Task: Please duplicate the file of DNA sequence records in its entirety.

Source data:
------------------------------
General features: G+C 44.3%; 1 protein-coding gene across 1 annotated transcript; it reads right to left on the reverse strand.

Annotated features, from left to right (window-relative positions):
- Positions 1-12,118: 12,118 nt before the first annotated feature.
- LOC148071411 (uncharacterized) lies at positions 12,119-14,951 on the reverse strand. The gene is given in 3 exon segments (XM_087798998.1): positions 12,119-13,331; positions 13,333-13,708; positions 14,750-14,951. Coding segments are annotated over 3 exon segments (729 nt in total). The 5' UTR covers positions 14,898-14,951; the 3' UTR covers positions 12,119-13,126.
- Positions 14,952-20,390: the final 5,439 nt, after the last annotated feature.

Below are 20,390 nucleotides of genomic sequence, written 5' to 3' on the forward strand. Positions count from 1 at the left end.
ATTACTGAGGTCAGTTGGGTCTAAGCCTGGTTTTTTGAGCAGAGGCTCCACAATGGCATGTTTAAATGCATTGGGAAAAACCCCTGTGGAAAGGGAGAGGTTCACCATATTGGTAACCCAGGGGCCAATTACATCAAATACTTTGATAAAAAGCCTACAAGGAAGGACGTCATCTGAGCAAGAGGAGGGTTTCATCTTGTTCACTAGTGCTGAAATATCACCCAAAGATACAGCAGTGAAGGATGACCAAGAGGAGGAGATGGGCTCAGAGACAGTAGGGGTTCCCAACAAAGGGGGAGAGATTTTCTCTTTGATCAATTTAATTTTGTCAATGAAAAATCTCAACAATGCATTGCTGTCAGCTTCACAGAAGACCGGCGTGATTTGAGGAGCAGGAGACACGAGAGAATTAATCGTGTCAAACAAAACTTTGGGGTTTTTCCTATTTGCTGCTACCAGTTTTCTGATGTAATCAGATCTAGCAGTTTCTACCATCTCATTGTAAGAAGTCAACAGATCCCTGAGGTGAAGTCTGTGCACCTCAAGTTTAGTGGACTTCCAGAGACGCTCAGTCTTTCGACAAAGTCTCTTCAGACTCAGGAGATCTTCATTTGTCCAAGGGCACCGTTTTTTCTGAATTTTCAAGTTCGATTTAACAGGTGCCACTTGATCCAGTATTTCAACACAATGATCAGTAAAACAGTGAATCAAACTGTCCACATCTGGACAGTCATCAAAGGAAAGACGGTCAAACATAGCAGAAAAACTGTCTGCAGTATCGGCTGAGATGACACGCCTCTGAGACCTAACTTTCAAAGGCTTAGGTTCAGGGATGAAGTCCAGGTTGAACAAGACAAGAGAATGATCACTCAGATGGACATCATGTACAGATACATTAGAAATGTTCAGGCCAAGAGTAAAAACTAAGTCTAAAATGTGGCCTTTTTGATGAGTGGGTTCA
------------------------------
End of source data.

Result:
General features: G+C 44.3%; 1 protein-coding gene across 1 annotated transcript; it reads right to left on the reverse strand.

Annotated features, from left to right (window-relative positions):
- Positions 1-12,118: 12,118 nt before the first annotated feature.
- LOC148071411 (uncharacterized) lies at positions 12,119-14,951 on the reverse strand. The gene is given in 3 exon segments (XM_087798998.1): positions 12,119-13,331; positions 13,333-13,708; positions 14,750-14,951. Coding segments are annotated over 3 exon segments (729 nt in total). The 5' UTR covers positions 14,898-14,951; the 3' UTR covers positions 12,119-13,126.
- Positions 14,952-20,390: the final 5,439 nt, after the last annotated feature.

Below are 20,390 nucleotides of genomic sequence, written 5' to 3' on the forward strand. Positions count from 1 at the left end.
ATTACTGAGGTCAGTTGGGTCTAAGCCTGGTTTTTTGAGCAGAGGCTCCACAATGGCATGTTTAAATGCATTGGGAAAAACCCCTGTGGAAAGGGAGAGGTTCACCATATTGGTAACCCAGGGGCCAATTACATCAAATACTTTGATAAAAAGCCTACAAGGAAGGACGTCATCTGAGCAAGAGGAGGGTTTCATCTTGTTCACTAGTGCTGAAATATCACCCAAAGATACAGCAGTGAAGGATGACCAAGAGGAGGAGATGGGCTCAGAGACAGTAGGGGTTCCCAACAAAGGGGGAGAGATTTTCTCTTTGATCAATTTAATTTTGTCAATGAAAAATCTCAACAATGCATTGCTGTCAGCTTCACAGAAGACCGGCGTGATTTGAGGAGCAGGAGACACGAGAGAATTAATCGTGTCAAACAAAACTTTGGGGTTTTTCCTATTTGCTGCTACCAGTTTTCTGATGTAATCAGATCTAGCAGTTTCTACCATCTCATTGTAAGAAGTCAACAGATCCCTGAGGTGAAGTCTGTGCACCTCAAGTTTAGTGGACTTCCAGAGACGCTCAGTCTTTCGACAAAGTCTCTTCAGACTCAGGAGATCTTCATTTGTCCAAGGGCACCGTTTTTTCTGAATTTTCAAGTTCGATTTAACAGGTGCCACTTGATCCAGTATTTCAACACAATGATCAGTAAAACAGTGAATCAAACTGTCCACATCTGGACAGTCATCAAAGGAAAGACGGTCAAACATAGCAGAAAAACTGTCTGCAGTATCGGCTGAGATGACACGCCTCTGAGACCTAACTTTCAAAGGCTTAGGTTCAGGGATGAAGTCCAGGTTGAACAAGACAAGAGAATGATCACTCAGATGGACATCATGTACAGATACATTAGAAATGTTCAGGCCAAGAGTAAAAACTAAGTCTAAAATGTGGCCTTTTTGATGAGTGGGTTCA